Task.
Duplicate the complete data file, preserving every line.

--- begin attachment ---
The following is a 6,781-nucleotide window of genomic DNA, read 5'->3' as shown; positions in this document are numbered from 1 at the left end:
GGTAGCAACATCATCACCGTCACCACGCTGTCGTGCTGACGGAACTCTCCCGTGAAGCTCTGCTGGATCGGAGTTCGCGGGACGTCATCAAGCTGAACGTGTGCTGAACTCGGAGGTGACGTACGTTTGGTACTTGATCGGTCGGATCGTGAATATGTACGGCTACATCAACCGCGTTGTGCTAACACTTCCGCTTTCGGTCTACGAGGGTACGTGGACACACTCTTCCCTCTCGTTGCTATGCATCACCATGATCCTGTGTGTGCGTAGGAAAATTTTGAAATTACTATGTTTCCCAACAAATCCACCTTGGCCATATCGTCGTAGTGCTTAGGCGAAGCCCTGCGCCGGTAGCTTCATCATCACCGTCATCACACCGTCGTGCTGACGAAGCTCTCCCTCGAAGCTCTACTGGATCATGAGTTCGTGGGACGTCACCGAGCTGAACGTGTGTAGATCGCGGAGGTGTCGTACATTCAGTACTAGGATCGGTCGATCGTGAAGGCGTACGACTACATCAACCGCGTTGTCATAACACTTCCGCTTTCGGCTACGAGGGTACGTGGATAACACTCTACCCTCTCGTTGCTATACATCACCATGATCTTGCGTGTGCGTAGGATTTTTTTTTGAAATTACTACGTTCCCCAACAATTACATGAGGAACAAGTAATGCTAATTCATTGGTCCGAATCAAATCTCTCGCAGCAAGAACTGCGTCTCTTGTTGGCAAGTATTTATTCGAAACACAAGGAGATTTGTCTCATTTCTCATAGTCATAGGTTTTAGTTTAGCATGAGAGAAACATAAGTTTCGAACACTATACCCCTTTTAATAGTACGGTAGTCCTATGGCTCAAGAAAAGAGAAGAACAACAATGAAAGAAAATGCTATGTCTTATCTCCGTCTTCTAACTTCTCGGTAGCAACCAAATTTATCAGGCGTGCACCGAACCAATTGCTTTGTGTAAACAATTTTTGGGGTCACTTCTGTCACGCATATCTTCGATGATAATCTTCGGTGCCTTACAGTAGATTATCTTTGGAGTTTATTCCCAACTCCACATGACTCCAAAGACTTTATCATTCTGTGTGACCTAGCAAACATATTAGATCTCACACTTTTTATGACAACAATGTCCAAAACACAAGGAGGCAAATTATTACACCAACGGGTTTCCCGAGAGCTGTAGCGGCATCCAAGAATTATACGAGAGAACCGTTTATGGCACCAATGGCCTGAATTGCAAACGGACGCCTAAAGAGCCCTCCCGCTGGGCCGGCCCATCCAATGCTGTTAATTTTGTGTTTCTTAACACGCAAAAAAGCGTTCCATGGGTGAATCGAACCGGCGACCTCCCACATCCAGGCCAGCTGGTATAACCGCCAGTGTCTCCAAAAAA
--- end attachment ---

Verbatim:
The following is a 6,781-nucleotide window of genomic DNA, read 5'->3' as shown; positions in this document are numbered from 1 at the left end:
GGTAGCAACATCATCACCGTCACCACGCTGTCGTGCTGACGGAACTCTCCCGTGAAGCTCTGCTGGATCGGAGTTCGCGGGACGTCATCAAGCTGAACGTGTGCTGAACTCGGAGGTGACGTACGTTTGGTACTTGATCGGTCGGATCGTGAATATGTACGGCTACATCAACCGCGTTGTGCTAACACTTCCGCTTTCGGTCTACGAGGGTACGTGGACACACTCTTCCCTCTCGTTGCTATGCATCACCATGATCCTGTGTGTGCGTAGGAAAATTTTGAAATTACTATGTTTCCCAACAAATCCACCTTGGCCATATCGTCGTAGTGCTTAGGCGAAGCCCTGCGCCGGTAGCTTCATCATCACCGTCATCACACCGTCGTGCTGACGAAGCTCTCCCTCGAAGCTCTACTGGATCATGAGTTCGTGGGACGTCACCGAGCTGAACGTGTGTAGATCGCGGAGGTGTCGTACATTCAGTACTAGGATCGGTCGATCGTGAAGGCGTACGACTACATCAACCGCGTTGTCATAACACTTCCGCTTTCGGCTACGAGGGTACGTGGATAACACTCTACCCTCTCGTTGCTATACATCACCATGATCTTGCGTGTGCGTAGGATTTTTTTTTGAAATTACTACGTTCCCCAACAATTACATGAGGAACAAGTAATGCTAATTCATTGGTCCGAATCAAATCTCTCGCAGCAAGAACTGCGTCTCTTGTTGGCAAGTATTTATTCGAAACACAAGGAGATTTGTCTCATTTCTCATAGTCATAGGTTTTAGTTTAGCATGAGAGAAACATAAGTTTCGAACACTATACCCCTTTTAATAGTACGGTAGTCCTATGGCTCAAGAAAAGAGAAGAACAACAATGAAAGAAAATGCTATGTCTTATCTCCGTCTTCTAACTTCTCGGTAGCAACCAAATTTATCAGGCGTGCACCGAACCAATTGCTTTGTGTAAACAATTTTTGGGGTCACTTCTGTCACGCATATCTTCGATGATAATCTTCGGTGCCTTACAGTAGATTATCTTTGGAGTTTATTCCCAACTCCACATGACTCCAAAGACTTTATCATTCTGTGTGACCTAGCAAACATATTAGATCTCACACTTTTTATGACAACAATGTCCAAAACACAAGGAGGCAAATTATTACACCAACGGGTTTCCCGAGAGCTGTAGCGGCATCCAAGAATTATACGAGAGAACCGTTTATGGCACCAATGGCCTGAATTGCAAACGGACGCCTAAAGAGCCCTCCCGCTGGGCCGGCCCATCCAATGCTGTTAATTTTGTGTTTCTTAACACGCAAAAAAGCGTTCCATGGGTGAATCGAACCGGCGACCTCCCACATCCAGGCCAGCTGGTATAACCGCCAGTGTCTCCAAAAAA